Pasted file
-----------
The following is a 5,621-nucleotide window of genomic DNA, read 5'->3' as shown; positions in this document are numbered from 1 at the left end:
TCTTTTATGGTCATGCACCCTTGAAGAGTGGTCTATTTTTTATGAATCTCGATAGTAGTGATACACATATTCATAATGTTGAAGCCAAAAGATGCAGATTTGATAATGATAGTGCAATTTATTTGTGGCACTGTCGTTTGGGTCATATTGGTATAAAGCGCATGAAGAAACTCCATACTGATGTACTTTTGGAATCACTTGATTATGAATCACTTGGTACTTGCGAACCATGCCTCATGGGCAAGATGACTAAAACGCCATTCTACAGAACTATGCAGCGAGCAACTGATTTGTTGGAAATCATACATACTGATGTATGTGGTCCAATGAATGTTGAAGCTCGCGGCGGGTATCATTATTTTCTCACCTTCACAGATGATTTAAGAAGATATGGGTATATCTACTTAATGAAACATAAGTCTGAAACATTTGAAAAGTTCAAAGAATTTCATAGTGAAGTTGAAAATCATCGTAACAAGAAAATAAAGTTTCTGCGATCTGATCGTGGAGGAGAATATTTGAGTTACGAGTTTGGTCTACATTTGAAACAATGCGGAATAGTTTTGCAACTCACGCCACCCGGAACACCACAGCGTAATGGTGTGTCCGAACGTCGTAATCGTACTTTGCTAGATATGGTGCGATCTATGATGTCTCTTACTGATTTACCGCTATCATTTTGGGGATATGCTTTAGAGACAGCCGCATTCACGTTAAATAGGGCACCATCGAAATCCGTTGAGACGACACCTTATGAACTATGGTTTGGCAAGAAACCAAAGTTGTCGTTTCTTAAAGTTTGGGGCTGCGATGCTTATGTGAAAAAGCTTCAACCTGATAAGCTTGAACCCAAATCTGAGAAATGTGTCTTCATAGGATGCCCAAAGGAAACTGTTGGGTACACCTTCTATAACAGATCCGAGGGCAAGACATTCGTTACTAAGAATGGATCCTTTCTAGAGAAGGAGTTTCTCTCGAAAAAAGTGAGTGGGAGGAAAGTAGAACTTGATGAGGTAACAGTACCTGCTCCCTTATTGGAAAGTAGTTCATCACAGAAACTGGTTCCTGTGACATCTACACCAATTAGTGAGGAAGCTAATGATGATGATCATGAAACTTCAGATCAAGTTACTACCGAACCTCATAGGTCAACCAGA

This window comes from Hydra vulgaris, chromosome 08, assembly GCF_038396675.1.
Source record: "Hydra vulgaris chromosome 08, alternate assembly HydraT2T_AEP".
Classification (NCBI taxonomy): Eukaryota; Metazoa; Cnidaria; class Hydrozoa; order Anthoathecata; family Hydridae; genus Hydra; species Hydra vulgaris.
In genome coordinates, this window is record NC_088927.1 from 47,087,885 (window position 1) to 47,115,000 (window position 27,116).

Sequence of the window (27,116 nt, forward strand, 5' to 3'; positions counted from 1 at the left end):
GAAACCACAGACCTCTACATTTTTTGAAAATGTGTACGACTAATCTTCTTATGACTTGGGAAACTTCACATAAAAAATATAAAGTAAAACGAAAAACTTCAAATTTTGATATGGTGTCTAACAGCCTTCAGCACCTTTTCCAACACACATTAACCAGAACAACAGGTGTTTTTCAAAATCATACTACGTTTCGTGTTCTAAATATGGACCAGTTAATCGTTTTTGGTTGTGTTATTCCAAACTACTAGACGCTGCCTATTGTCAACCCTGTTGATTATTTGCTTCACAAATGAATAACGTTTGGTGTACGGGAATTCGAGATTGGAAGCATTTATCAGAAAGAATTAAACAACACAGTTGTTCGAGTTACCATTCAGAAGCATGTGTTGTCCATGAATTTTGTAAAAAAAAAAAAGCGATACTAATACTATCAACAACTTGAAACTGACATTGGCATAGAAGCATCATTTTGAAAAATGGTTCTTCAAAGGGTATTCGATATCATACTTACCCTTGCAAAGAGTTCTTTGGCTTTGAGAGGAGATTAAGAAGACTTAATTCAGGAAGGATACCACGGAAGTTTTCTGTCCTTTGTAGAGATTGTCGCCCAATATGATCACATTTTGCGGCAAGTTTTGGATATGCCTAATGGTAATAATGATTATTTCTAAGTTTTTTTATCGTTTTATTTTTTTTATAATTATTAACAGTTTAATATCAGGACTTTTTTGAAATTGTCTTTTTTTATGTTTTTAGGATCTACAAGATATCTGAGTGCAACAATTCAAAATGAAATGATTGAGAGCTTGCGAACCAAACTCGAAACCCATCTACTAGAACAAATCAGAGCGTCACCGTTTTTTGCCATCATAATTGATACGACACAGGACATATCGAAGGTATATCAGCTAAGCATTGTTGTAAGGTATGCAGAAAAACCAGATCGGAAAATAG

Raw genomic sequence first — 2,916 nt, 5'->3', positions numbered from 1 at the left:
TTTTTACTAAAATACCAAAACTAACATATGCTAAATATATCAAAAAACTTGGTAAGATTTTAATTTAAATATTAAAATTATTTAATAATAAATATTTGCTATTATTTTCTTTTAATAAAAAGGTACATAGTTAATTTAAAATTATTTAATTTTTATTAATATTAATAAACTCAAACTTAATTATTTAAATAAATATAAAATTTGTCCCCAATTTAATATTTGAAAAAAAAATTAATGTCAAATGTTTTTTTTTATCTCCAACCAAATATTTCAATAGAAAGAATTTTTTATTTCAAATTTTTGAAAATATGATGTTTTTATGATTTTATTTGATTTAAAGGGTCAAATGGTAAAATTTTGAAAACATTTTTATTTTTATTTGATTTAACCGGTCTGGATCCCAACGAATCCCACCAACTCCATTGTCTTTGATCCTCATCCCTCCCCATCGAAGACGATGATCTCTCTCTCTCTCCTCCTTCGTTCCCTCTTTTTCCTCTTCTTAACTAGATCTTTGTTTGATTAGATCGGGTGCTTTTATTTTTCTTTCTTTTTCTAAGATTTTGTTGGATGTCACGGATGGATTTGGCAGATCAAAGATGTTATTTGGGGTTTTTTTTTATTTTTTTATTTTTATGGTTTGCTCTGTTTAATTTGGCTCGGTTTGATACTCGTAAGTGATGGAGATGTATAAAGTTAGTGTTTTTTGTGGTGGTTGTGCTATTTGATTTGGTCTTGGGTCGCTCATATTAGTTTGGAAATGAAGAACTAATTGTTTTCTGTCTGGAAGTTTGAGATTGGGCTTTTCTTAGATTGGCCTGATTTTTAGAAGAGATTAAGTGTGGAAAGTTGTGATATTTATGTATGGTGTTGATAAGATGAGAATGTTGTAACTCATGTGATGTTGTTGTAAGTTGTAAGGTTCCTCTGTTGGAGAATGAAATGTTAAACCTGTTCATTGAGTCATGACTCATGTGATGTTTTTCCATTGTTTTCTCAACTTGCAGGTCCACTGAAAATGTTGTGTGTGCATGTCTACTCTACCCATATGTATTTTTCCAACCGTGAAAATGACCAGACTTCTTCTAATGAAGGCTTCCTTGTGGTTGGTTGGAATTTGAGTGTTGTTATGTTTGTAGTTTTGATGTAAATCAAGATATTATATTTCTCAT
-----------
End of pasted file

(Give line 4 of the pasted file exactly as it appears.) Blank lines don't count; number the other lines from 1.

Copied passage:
Source record: "Hydra vulgaris chromosome 08, alternate assembly HydraT2T_AEP".